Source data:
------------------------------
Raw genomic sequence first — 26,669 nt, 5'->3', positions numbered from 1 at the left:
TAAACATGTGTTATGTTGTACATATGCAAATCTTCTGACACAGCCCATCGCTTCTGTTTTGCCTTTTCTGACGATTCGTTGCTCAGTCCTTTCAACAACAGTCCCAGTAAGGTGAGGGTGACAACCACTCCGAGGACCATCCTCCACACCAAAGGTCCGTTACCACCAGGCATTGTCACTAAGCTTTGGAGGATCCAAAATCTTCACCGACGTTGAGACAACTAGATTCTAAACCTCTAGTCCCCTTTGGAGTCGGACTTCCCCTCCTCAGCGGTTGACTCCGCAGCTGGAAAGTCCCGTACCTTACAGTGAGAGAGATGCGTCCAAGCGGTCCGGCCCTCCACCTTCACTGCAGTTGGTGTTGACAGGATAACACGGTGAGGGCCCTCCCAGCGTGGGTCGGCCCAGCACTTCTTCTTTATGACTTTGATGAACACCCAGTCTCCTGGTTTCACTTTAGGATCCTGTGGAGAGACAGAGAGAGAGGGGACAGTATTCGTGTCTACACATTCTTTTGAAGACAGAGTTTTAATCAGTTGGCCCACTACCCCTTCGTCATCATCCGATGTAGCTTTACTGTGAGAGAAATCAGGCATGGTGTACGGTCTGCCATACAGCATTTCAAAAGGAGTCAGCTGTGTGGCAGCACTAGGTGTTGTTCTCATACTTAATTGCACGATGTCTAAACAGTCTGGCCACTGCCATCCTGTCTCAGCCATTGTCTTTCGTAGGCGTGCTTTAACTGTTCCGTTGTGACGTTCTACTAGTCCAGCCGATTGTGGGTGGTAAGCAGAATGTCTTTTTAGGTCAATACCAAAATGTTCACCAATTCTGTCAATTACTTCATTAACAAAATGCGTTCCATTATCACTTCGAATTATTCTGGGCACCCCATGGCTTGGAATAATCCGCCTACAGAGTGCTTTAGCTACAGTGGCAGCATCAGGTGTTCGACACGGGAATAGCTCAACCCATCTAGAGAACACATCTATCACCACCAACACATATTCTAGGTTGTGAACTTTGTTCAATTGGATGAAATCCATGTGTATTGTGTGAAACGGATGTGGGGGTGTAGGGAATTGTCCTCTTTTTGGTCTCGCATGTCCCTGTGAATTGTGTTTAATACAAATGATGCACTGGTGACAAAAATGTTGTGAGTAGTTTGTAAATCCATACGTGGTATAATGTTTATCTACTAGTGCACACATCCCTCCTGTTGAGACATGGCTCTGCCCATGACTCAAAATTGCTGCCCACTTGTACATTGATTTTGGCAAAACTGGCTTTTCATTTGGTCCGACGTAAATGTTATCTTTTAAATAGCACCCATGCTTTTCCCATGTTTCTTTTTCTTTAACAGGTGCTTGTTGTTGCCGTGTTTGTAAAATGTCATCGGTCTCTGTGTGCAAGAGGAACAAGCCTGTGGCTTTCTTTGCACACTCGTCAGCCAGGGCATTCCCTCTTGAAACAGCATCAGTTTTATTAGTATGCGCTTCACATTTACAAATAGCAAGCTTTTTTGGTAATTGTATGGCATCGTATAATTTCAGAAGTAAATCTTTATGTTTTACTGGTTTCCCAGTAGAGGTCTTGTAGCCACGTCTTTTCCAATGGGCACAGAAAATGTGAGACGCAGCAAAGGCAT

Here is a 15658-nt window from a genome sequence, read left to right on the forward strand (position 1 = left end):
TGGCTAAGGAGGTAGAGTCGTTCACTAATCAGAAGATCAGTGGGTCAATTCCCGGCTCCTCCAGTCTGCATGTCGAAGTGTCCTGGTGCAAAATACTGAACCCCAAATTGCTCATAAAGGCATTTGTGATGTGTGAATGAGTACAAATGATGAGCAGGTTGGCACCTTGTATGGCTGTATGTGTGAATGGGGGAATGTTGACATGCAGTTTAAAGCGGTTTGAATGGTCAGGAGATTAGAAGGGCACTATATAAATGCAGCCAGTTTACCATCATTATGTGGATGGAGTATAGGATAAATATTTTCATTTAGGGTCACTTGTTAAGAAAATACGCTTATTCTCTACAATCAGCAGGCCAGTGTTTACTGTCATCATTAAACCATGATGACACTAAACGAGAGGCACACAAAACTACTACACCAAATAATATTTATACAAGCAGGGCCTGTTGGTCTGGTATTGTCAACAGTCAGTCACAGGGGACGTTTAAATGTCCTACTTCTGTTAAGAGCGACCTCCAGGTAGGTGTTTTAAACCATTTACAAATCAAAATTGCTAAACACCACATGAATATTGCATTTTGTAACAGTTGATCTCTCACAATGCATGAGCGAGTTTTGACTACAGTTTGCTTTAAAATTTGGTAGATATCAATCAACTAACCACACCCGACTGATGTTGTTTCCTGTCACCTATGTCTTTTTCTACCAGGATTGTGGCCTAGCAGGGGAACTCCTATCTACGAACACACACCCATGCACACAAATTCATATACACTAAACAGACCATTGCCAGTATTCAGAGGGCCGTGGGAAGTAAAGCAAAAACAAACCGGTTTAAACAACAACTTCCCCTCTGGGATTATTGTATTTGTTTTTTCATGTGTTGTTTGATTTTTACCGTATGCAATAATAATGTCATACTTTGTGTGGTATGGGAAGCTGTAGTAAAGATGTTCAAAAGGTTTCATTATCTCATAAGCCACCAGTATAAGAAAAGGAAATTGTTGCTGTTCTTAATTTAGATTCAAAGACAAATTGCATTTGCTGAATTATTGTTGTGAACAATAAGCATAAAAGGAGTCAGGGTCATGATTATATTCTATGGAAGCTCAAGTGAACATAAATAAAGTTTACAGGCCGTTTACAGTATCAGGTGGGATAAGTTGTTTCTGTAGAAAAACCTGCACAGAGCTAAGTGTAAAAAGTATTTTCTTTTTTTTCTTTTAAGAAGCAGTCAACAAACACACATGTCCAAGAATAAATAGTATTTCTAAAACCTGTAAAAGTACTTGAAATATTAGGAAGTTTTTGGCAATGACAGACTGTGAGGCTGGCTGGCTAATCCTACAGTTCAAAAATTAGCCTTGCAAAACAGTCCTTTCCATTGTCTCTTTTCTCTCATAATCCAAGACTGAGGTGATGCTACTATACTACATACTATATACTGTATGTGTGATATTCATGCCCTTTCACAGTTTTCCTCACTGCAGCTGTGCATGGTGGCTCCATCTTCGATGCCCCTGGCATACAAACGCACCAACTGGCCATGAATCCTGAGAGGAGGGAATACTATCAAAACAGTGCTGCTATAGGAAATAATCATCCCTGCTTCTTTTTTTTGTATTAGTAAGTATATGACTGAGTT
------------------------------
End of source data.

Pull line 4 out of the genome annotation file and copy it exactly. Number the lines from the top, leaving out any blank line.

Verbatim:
TGGCTAAGGAGGTAGAGTCGTTCACTAATCAGAAGATCAGTGGGTCAATTCCCGGCTCCTCCAGTCTGCATGTCGAAGTGTCCTGGTGCAAAATACTGAACCCCAAATTGCTCATAAAGGCATTTGTGATGTGTGAATGAGTACAAATGATGAGCAGGTTGGCACCTTGTATGGCTGTATGTGTGAATGGGGGAATGTTGACATGCAGTTTAAAGCGGTTTGAATGGTCAGGAGATTAGAAGGGCACTATATAAATGCAGCCAGTTTACCATCATTATGTGGATGGAGTATAGGATAAATATTTTCATTTAGGGTCACTTGTTAAGAAAATACGCTTATTCTCTACAATCAGCAGGCCAGTGTTTACTGTCATCATTAAACCATGATGACACTAAACGAGAGGCACACAAAACTACTACACCAAATAATATTTATACAAGCAGGGCCTGTTGGTCTGGTATTGTCAACAGTCAGTCACAGGGGACGTTTAAATGTCCTACTTCTGTTAAGAGCGACCTCCAGGTAGGTGTTTTAAACCATTTACAAATCAAAATTGCTAAACACCACATGAATATTGCATTTTGTAACAGTTGATCTCTCACAATGCATGAGCGAGTTTTGACTACAGTTTGCTTTAAAATTTGGTAGATATCAATCAACTAACCACACCCGACTGATGTTGTTTCCTGTCACCTATGTCTTTTTCTACCAGGATTGTGGCCTAGCAGGGGAACTCCTATCTACGAACACACACCCATGCACACAAATTCATATACACTAAACAGACCATTGCCAGTATTCAGAGGGCCGTGGGAAGTAAAGCAAAAACAAACCGGTTTAAACAACAACTTCCCCTCTGGGATTATTGTATTTGTTTTTTCATGTGTTGTTTGATTTTTACCGTATGCAATAATAATGTCATACTTTGTGTGGTATGGGAAGCTGTAGTAAAGATGTTCAAAAGGTTTCATTATCTCATAAGCCACCAGTATAAGAAAAGGAAATTGTTGCTGTTCTTAATTTAGATTCAAAGACAAATTGCATTTGCTGAATTATTGTTGTGAACAATAAGCATAAAAGGAGTCAGGGTCATGATTATATTCTATGGAAGCTCAAGTGAACATAAATAAAGTTTACAGGCCGTTTACAGTATCAGGTGGGATAAGTTGTTTCTGTAGAAAAACCTGCACAGAGCTAAGTGTAAAAAGTATTTTCTTTTTTTTCTTTTAAGAAGCAGTCAACAAACACACATGTCCAAGAATAAATAGTATTTCTAAAACCTGTAAAAGTACTTGAAATATTAGGAAGTTTTTGGCAATGACAGACTGTGAGGCTGGCTGGCTAATCCTACAGTTCAAAAATTAGCCTTGCAAAACAGTCCTTTCCATTGTCTCTTTTCTCTCATAATCCAAGACTGAGGTGATGCTACTATACTACATACTATATACTGTATGTGTGATATTCATGCCCTTTCACAGTTTTCCTCACTGCAGCTGTGCATGGTGGCTCCATCTTCGATGCCCCTGGCATACAAACGCACCAACTGGCCATGAATCCTGAGAGGAGGGAATACTATCAAAACAGTGCTGCTATAGGAAATAATCATCCCTGCTTCTTTTTTTTGTATTAGTAAGTATATGACTGAGTT